New Horizons was all set for its Pluto flyby a few days ago, but a computer malfunction just nine days before has put a spanner in the works. The probe – which looks like a vacuum cleaner part – has been barreling toward the frozen planet and one of its five moon’s Charon, since January 2006. The mission is a dangerous one. The probe is the fastest spaceship ever launched from Earth.
And on Saturday, an unknown glitch caused New Horizons to switch to a backup computer, which triggered an 81-minute break in radio communications with mission controllers at the Johns Hopkins University Applied Physics Laboratory in Laurel, Maryland, NASA said in a status report.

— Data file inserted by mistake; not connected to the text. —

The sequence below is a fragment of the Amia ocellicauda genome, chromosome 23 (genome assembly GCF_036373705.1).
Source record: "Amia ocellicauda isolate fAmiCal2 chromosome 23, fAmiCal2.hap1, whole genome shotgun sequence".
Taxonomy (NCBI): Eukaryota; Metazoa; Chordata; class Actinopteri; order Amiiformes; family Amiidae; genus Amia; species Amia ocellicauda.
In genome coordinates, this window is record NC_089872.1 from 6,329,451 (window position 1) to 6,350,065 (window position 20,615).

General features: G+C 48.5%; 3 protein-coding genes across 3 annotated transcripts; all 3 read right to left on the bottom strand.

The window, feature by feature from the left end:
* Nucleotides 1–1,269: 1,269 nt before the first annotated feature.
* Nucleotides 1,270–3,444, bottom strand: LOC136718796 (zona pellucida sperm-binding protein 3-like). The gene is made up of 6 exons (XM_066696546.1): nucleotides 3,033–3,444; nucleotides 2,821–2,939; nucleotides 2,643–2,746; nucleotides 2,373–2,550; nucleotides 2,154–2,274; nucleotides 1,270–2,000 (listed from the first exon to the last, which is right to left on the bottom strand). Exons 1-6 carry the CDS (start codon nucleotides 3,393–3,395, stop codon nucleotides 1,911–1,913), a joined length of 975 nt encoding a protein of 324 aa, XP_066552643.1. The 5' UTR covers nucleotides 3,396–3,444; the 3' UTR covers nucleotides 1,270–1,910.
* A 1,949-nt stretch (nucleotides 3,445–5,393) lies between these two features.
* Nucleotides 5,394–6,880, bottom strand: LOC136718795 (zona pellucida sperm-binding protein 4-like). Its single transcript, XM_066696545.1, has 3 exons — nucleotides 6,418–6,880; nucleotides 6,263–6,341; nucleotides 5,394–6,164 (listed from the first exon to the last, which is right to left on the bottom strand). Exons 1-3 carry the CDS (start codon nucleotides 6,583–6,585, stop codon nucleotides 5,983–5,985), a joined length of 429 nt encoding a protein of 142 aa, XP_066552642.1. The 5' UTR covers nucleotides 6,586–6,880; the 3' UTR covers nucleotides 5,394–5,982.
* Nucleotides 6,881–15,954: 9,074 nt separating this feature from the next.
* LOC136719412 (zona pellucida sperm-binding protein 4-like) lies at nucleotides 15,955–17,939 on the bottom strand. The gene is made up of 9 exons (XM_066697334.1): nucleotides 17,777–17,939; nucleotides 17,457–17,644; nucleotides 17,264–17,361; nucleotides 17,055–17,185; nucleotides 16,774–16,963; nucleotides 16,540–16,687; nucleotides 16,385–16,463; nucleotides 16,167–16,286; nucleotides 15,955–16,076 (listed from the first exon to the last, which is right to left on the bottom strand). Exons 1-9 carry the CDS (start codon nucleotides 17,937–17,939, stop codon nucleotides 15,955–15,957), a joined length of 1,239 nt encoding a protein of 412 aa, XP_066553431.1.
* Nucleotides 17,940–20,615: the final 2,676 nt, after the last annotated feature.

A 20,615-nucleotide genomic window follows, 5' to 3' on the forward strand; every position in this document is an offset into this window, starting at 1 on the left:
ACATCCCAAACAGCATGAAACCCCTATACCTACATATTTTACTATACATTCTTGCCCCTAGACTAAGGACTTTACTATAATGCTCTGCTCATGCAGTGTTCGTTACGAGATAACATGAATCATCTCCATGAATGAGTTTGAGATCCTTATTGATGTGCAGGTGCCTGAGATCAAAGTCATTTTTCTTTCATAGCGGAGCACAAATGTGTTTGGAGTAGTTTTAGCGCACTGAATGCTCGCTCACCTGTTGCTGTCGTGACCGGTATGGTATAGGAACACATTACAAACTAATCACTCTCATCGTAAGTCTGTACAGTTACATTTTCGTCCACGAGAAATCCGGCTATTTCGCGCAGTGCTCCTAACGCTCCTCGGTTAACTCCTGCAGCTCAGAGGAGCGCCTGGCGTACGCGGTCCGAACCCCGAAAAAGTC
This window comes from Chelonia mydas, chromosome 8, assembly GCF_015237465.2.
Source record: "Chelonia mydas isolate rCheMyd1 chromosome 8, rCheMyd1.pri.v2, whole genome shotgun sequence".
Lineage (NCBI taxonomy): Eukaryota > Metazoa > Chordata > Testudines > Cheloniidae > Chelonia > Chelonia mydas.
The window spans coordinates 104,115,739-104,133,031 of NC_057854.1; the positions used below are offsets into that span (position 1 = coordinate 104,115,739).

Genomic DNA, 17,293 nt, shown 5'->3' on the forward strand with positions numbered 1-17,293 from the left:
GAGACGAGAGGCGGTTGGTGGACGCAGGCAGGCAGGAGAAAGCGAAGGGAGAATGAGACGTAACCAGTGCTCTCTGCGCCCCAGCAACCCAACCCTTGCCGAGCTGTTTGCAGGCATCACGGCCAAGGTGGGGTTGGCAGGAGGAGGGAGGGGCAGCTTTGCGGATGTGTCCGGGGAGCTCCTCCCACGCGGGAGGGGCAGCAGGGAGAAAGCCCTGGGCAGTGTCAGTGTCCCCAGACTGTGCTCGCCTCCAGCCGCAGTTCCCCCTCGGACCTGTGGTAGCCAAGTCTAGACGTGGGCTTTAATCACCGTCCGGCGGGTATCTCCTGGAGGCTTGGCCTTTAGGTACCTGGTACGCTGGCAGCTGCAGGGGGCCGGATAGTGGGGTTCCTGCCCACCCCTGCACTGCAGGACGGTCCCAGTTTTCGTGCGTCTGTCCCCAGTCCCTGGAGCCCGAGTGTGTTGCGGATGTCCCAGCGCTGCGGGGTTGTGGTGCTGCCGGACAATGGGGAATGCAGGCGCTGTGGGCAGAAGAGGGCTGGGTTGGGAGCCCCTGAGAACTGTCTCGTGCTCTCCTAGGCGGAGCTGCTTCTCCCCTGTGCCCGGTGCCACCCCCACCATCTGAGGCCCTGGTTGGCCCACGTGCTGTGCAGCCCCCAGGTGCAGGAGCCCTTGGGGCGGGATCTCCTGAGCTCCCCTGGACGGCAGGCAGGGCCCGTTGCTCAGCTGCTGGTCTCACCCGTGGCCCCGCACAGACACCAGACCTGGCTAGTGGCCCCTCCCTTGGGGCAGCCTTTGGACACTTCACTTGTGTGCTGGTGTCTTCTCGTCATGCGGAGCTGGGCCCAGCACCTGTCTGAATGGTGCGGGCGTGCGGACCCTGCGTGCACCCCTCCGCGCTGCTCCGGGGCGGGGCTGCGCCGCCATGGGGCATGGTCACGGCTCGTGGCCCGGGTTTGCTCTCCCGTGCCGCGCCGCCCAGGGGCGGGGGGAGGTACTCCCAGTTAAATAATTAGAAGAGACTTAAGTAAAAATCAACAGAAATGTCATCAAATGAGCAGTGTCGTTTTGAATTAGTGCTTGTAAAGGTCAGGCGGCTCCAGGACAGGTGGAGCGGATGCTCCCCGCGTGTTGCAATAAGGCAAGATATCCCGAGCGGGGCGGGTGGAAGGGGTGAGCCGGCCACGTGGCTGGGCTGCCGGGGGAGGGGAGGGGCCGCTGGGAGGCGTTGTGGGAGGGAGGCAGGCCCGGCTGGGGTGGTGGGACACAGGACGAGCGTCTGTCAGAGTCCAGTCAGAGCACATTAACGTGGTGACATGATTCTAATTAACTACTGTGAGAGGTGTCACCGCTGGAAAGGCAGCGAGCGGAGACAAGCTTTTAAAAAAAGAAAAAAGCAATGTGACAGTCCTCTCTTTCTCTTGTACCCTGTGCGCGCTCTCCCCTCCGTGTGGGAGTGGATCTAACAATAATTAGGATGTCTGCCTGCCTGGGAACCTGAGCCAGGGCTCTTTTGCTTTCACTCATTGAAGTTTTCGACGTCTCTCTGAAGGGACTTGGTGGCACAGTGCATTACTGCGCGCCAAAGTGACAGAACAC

“Full recovery is expected to take from one to several days,” NASA said. “New Horizons will be temporarily unable to collect science data during that time.”
The work is complicated by the 4-1/2 hours it takes to send a set of signals to the spacecraft, which is nearly 3 billion miles (5 billion km) from Earth.
Like NASA’s early Mariner, Pioneer and Voyager missions that first explored the solar system, New Horizons is designed to conduct science on the fly as it passes within 7,800 miles (12,500 km) of Pluto on July 14.
Interestingly, Pluto’s gravity is so weak that it would take a huge amount of fuel for a spacecraft to brake and put itself into orbit.
New Horizons spent most of its nine-year journey to Pluto in hibernation. It was revived in January to begin collecting navigation and science data.